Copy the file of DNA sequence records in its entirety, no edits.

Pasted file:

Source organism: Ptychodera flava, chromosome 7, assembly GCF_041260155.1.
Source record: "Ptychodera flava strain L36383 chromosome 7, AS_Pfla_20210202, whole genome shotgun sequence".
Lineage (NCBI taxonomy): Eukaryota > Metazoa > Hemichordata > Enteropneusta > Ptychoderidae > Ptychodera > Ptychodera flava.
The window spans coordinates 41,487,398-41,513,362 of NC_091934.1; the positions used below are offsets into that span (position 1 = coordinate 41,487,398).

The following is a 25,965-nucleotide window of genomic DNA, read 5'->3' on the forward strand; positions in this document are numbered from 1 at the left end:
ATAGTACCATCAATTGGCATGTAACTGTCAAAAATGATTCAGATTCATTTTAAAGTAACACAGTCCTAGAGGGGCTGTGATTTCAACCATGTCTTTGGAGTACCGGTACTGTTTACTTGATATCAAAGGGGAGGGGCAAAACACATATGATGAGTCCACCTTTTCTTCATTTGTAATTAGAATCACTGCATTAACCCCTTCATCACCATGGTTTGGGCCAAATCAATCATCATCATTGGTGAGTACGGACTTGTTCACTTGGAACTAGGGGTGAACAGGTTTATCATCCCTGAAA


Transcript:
Source organism: Ptychodera flava, chromosome 7, assembly GCF_041260155.1.
Source record: "Ptychodera flava strain L36383 chromosome 7, AS_Pfla_20210202, whole genome shotgun sequence".
Lineage (NCBI taxonomy): Eukaryota > Metazoa > Hemichordata > Enteropneusta > Ptychoderidae > Ptychodera > Ptychodera flava.
The window spans coordinates 41,487,398-41,513,362 of NC_091934.1; the positions used below are offsets into that span (position 1 = coordinate 41,487,398).

The following is a 25,965-nucleotide window of genomic DNA, read 5'->3' on the forward strand; positions in this document are numbered from 1 at the left end:
ATAGTACCATCAATTGGCATGTAACTGTCAAAAATGATTCAGATTCATTTTAAAGTAACACAGTCCTAGAGGGGCTGTGATTTCAACCATGTCTTTGGAGTACCGGTACTGTTTACTTGATATCAAAGGGGAGGGGCAAAACACATATGATGAGTCCACCTTTTCTTCATTTGTAATTAGAATCACTGCATTAACCCCTTCATCACCATGGTTTGGGCCAAATCAATCATCATCATTGGTGAGTACGGACTTGTTCACTTGGAACTAGGGGTGAACAGGTTTATCATCCCTGAAA